Gold mining deprives herders of drinking water and living space
Gardener U. Narantsetseg, Sanjint bag:
It was a river with a spring, but now there is no water spurting out. Artisanal gold miners (‘ninja miners’) blocked the river stream in order to dig gold. Natural flows of Shaazgait and Khongor rivers are interrupted and blocked. I water my vegetables with rain water. It is becoming increasingly challenging, because we are experiencing droughts this year.
Shariin Gol soum of Darkhan-Uul province has a small territory. As the goldmine is prevalent, mountain foot and valley areas are dug out everywhere; gold mining companies create artificial reservoirs and wash their gold in them, from which herders water their cattle. When meeting with the herders, they told us that “the pressing issue is that we can’t live to herd our cattle anymore; there is no pasture land for the cattle and no water for them.” When a survey from herders asked, “Have you observed any negative effects on your cattle caused by river water contamination?”, 70% of them answered “yes”. They said that internal organs of the cattle are damaged; cattle suffer from hair loss; birth defect and premature birth increased, and cattle suffer from diarrhea and vomiting. Furthermore, the women who earn their living and survive by growing vegetables are also negatively affected by water shortages.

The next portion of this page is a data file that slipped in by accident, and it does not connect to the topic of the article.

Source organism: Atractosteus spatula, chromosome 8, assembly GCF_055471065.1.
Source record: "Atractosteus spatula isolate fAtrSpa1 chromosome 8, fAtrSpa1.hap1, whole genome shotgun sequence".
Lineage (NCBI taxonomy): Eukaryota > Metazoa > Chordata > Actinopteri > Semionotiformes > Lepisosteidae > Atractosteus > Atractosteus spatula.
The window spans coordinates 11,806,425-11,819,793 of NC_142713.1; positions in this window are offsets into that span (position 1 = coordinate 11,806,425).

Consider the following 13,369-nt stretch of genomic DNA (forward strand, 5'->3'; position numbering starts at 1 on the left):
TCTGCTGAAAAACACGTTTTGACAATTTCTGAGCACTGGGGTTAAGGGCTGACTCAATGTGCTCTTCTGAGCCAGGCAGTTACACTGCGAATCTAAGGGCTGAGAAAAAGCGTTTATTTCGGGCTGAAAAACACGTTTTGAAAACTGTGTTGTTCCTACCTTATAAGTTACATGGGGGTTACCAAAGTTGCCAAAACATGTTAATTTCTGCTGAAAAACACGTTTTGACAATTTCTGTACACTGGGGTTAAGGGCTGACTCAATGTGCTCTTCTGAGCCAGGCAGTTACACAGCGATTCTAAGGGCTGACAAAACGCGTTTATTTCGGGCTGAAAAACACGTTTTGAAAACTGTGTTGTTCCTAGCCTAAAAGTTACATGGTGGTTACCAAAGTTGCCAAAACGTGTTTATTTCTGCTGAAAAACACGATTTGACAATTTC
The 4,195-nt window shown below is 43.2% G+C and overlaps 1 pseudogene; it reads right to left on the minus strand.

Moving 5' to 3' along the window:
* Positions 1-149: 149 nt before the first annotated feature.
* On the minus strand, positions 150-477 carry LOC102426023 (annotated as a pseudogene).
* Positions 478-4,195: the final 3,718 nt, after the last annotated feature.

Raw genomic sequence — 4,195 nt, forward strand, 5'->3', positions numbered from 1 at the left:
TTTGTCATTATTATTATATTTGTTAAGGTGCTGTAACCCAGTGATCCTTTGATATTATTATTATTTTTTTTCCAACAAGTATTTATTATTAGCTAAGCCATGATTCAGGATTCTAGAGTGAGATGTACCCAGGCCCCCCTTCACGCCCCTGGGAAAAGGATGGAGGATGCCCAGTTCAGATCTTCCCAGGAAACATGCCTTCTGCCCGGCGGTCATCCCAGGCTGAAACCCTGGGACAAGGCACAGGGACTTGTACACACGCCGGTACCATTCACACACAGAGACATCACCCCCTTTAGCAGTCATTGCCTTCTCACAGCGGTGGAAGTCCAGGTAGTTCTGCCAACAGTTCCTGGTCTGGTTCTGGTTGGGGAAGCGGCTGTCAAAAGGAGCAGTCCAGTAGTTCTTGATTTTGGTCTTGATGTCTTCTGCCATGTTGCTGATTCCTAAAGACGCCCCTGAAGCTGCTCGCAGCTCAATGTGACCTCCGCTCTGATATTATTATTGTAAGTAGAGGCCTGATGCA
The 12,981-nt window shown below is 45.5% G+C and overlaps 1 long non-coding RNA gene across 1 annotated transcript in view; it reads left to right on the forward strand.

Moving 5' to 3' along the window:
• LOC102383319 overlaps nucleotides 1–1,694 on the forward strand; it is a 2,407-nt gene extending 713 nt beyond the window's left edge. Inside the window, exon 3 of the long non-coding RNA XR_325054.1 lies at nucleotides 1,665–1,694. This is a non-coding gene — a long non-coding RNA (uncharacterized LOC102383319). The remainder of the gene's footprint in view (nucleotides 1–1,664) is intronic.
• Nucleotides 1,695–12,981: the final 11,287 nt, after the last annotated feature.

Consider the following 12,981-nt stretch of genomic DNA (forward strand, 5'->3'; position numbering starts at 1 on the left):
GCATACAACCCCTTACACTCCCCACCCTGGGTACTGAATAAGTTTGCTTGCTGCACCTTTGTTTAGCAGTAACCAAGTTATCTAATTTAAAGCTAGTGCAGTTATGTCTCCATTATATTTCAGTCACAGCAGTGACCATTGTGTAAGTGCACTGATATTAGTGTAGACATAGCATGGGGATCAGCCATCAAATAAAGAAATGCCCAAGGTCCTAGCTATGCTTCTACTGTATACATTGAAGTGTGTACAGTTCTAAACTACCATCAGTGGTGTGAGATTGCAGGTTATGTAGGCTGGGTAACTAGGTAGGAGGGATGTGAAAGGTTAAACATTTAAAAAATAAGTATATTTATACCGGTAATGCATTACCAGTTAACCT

Women’s NGOs of Darkhan-Uul province, in collaboration with government organizations, conducted dialogues and advocacy meetings with the Governor, Soum Governor’s Office, state-owned companies and mining companies. They surveyed approximately 100 women living near the mining areas of Shariin Gol soum on their consumption of healthy, safe and accessible drinking water or lack thereof and about 60 herder families on water quality and accessibility for livestock; the conclusions of the studies along with the recommendations were developed and sent out to the citizens and the general public. 50 women from Shariin Gol soum participated in knowledge-gaining training and skills-building workshops, further being organized into group structures, forming three groups such as entrepreneur women’s group, herder women’s group and artisanal miners’ group with their leaders selected having determined their challenges and mobilized into active communities.